Look not every man on his own things, but every man also on the things of others.
What is it? It is the overweening zeal for a part to the prejudice of the whole, and it has four great spheres.
I. The sectarianism of THE INDIVIDUAL.
1. Our first association with religion is its bearing on our own salvation. All the world for us centres round the question, "What must I do to be saved?" And so far we must for the time look on our own things, and not on the things of others. And we want to see more of this personal conviction and individual dealing of the soul with Christ.
2. But twin monsters are begotten alongside of the genuine conviction, and begin at once to make a personal interest in religion a sectarian interest.
(1) The limitation of the idea of salvation to safety from misery. I do not underrate the part "the terror of the Lord" has played in conversion; but we are not forever to stand on the brink of the pit, but to use the vantage ground Christ has given us. Be no longer anxious about your own soul. Leave that to Christ, and be doing His work. The man who is ever thinking of personal safety will endanger that safety; but he that loses himself in Christ shall find Him.
(2) The continuance of mere personal considerations as the staple of religion. There are those who think that Christian separateness means being very unlike other men.
II. The sectarianism of THE CONGREGATION.
1. I would speak with the deepest sympathy of congregational life. Our most blessed hours are connected with it, and its records are a ground for thankfulness. And it is to be viewed in relation to its whole work, Sunday school, tract society, etc.
2. But it is subject to sectarianism, and that in a more virulent form, because of the strength of its organization. I find it in the pronouns which appropriate religion — "my," "our." These contain —
(1) The best of love. When we mean by them, This is my Church; These are our forms of doing good; May God grant success to our cause; we give expression to an appropriation of truth without which no Church can thrive.
(2) But they contain the worst of sect, and mean "ours" to the exclusion, and even prejudice, of others. "We express true churchmanship," i.e., others do not; "We are liberal, others are narrow," etc. And then wretched pecuniary interests intervene, and we are glad that some wealthy man has left one Church to join ours, or that we are successful where others fail.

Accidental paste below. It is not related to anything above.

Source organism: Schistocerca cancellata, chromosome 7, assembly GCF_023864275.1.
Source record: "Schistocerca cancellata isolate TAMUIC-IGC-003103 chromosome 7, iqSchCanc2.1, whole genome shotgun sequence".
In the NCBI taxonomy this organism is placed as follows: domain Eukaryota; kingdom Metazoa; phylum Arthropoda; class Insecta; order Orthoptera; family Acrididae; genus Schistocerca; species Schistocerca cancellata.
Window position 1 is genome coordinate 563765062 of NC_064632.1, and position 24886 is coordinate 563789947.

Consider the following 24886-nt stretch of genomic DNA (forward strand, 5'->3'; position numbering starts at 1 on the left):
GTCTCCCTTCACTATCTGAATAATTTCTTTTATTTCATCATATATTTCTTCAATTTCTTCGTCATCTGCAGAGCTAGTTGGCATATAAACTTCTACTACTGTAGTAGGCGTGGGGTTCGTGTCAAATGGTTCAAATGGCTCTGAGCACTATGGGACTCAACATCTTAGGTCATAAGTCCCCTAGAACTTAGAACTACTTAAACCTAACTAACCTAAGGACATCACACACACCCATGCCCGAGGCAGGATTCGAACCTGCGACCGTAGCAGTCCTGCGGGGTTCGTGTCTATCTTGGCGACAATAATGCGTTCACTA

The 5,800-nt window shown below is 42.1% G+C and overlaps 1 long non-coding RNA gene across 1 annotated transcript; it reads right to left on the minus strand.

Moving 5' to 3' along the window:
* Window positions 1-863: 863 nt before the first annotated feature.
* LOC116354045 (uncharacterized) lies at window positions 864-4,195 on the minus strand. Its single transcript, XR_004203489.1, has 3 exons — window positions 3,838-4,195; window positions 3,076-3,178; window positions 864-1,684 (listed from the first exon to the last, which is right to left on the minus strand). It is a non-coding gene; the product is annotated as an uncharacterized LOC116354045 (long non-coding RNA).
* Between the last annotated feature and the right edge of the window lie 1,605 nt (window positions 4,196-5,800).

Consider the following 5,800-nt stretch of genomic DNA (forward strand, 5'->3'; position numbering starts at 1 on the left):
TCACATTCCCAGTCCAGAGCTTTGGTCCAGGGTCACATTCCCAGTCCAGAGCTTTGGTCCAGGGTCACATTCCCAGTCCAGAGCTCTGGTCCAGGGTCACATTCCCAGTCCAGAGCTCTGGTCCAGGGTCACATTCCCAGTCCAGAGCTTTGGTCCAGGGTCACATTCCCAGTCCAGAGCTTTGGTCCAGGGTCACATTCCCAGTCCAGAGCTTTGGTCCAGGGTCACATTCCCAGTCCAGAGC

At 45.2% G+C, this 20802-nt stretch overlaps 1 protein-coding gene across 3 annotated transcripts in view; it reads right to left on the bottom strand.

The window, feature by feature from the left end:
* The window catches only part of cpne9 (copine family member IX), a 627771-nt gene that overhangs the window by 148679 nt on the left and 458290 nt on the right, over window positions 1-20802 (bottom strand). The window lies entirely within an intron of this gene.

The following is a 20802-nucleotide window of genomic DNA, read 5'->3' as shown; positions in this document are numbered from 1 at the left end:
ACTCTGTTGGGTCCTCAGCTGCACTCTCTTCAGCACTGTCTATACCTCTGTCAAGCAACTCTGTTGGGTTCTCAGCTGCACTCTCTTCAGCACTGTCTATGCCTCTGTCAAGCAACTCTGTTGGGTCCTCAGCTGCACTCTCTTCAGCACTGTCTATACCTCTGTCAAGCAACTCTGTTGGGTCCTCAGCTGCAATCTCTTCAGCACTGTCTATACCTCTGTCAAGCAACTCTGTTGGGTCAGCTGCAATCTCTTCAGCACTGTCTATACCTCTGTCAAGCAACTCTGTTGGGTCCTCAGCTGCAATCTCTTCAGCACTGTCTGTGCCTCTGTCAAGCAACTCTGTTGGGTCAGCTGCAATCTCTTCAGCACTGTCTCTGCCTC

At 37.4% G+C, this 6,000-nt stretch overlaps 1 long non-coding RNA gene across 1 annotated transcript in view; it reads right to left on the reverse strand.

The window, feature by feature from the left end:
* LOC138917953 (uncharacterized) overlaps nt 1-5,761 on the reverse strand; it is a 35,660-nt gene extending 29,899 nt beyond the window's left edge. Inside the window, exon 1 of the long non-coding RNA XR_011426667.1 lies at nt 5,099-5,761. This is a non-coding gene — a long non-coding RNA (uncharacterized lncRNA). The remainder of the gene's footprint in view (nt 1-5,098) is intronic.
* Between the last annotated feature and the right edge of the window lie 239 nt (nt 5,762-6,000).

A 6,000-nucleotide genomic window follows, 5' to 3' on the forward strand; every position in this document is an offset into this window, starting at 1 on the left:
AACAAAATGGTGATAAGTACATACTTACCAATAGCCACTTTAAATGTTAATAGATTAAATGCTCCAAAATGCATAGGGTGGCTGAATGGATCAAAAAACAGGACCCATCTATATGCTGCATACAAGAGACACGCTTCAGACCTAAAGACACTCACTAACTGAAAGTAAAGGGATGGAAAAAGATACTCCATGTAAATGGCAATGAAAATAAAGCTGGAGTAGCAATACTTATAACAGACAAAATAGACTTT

3. The best means to counteract this is to take an interest in another Church's work, or at least to join it on a common platform.
III. The sectarianism of THE DENOMINATION. It is this we usually think of as sectarianism.
1. But for two causes, their historical greatness and the overweening claims of a portion of the clergy, there would be nothing to be feared; for the belief in the Divine sanction of the denominations has waned considerably in the last two centuries, and each contributes its quota to full Christian life; and again they have been very useful as checks and chasteners to each other.
2. But the advantages of amity among the denominations are obvious.
(1) While we maintain a separate and defiant attitude we waste our energies, weaken ourselves for all good purposes, and present a divided front towards sacerdotalism, infidelity, and indifference. The result of our divisions is the alienation of mankind; when we shall be at one, the world will believe in its Saviour.
(2) We lose the advantage of effective mutual admonition and encouragement, by not thoroughly understanding each other.
(3) It is preeminently in the interest of souls that we should cease from sectarianism. We are more anxious to make them members of our denomination than to make them members of Christ.
IV. The sectarianism of RELIGION.
1. We speak of that alone as religion which consists in prayer, Bible reading, public worship, etc.; but surely the administration of justice, the enactment of laws, education, etc., are religious. The Bible knows nothing of the distinction between secular and sacred, but only that between good and evil.
2. The man who marks out a particular sphere as religious, and bans the rest as worldly, makes religion a sectarian thing which grows narrower and pettier continually. The religion that has no message for the workman in his shop, the artist in his studio, the scientist in his laboratory, is in danger of alienating, not drawing mankind.
(The Hon. and Rev. W. H. Fremantle, M. A.)
Parallel VersesKJV: Look not every man on his own things, but every man also on the things of others.